'What further deed remains to do
To vex the Rákshas king anew?
The beauty of his grove is marred,
Killed are the bravest of his guard.
The captains of his host are slain;
But forts and palaces remain.
Swift is the work and light the toil
Each fortress of the foe to spoil.'
Reflecting thus, his tale ablaze
As through the cloud red lightning plays,
He scaled the palaces and spread
The conflagration where he sped.
From house to house he hurried on,
And the wild flames behind him shone.
Each mansion of the foe he scaled,
And furious fire its roof assailed
Till all the common ruin shared:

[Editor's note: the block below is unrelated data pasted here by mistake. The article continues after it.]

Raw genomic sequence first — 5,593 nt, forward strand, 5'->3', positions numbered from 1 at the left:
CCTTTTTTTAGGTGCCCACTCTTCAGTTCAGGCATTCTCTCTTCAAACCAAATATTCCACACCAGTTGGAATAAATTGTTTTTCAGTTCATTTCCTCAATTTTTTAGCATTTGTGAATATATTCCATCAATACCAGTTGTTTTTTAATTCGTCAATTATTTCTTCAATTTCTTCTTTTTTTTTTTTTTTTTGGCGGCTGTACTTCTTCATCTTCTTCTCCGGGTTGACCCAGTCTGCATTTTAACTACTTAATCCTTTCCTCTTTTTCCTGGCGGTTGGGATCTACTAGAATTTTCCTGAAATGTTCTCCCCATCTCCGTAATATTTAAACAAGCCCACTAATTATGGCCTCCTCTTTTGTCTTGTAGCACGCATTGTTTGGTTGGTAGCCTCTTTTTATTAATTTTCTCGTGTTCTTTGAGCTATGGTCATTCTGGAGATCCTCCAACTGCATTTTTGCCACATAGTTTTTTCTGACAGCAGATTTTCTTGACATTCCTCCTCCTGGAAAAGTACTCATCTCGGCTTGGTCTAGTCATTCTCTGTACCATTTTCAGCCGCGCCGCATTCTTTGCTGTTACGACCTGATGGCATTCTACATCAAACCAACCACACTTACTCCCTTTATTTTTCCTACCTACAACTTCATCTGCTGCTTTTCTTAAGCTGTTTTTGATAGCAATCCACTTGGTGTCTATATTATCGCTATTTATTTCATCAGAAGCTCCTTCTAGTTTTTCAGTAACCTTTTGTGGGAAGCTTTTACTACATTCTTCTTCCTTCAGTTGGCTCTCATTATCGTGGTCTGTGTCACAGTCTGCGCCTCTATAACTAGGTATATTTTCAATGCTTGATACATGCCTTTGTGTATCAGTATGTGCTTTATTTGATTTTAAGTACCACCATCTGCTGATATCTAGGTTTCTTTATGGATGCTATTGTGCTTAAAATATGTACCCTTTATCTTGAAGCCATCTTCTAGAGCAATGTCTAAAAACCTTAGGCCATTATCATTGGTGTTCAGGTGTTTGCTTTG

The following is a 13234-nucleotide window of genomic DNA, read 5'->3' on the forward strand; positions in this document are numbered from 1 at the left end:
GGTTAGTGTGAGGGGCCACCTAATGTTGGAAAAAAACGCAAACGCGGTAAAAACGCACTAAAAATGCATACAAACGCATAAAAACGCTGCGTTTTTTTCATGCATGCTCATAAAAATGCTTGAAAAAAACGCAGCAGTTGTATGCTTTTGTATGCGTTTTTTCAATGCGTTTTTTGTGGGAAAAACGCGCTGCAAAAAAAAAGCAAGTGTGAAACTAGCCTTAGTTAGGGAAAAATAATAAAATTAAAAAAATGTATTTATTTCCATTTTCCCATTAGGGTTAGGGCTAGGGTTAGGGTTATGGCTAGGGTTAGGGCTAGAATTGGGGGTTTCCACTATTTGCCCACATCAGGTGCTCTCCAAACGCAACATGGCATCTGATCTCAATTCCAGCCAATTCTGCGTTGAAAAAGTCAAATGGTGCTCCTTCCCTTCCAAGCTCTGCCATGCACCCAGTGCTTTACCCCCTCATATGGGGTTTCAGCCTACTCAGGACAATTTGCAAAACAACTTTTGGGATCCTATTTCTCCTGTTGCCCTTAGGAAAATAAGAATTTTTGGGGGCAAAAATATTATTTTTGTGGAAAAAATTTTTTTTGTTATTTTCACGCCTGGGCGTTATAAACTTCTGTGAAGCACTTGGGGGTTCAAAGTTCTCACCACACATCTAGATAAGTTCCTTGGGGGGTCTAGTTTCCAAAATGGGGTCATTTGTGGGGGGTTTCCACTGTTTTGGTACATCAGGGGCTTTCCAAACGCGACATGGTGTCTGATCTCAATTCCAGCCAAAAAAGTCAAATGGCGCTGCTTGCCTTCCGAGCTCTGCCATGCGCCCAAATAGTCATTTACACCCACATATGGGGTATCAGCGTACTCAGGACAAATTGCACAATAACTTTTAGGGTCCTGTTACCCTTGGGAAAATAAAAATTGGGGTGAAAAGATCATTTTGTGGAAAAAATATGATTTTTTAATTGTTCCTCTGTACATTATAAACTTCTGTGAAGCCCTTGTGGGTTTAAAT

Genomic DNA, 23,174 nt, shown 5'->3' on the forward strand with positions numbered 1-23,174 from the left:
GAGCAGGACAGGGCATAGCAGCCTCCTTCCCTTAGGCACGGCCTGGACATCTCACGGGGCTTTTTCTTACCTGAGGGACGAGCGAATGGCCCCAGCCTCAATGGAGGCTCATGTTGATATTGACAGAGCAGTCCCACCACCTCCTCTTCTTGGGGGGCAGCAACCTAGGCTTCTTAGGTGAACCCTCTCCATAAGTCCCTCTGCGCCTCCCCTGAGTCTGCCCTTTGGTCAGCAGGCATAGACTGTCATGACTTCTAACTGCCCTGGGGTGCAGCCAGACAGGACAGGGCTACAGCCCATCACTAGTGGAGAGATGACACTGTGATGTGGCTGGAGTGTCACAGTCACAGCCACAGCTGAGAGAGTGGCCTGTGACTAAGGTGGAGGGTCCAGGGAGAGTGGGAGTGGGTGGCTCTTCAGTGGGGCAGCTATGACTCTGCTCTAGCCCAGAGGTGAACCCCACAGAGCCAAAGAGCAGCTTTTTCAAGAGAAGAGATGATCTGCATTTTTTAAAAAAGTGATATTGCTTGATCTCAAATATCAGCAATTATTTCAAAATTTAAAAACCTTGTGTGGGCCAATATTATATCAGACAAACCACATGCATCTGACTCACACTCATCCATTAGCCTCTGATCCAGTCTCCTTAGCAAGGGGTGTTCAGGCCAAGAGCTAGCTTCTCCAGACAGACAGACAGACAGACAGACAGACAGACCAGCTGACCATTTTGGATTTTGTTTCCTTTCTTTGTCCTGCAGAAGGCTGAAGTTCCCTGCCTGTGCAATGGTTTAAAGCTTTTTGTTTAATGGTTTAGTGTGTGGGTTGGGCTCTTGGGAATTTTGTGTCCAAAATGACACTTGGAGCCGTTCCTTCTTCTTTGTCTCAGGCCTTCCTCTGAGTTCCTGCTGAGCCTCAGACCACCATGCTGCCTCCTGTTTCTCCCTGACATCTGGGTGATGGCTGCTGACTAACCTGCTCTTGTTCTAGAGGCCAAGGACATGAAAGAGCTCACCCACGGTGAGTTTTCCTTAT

Vibhíshan's house alone was spared.
From blazing pile to pile he sprang,
And loud his shout of triumph rang,
As roars the doomsday cloud when all
The worlds in dissolution fall.
The friendly wind conspired to fan
The hungry flames that leapt and ran,
And spreading in their fury caught
The gilded walls with pearls inwrought,
Till each proud palace reeled and fell
As falls a heavenly citadel.
Loud was the roar the demons raised
Mid walls that split and beams that blazed,
As each with vain endeavour strove
To stay the flames in house or grove.
The women, with dishevelled hair,
Flocked to the roofs in wild despair,
Shrieked out for succour, wept aloud,
And fell, like lightning from a cloud.
He saw the flames ascend and curl
Round turkis, diamond, and pearl,
While silver floods and molten gold
From ruined wall and latice rolled.
As fire grows fiercer as he feeds
On wood and grass and crackling reeds,
So Hanumán the ruin eyed
With fury still unsatisfied.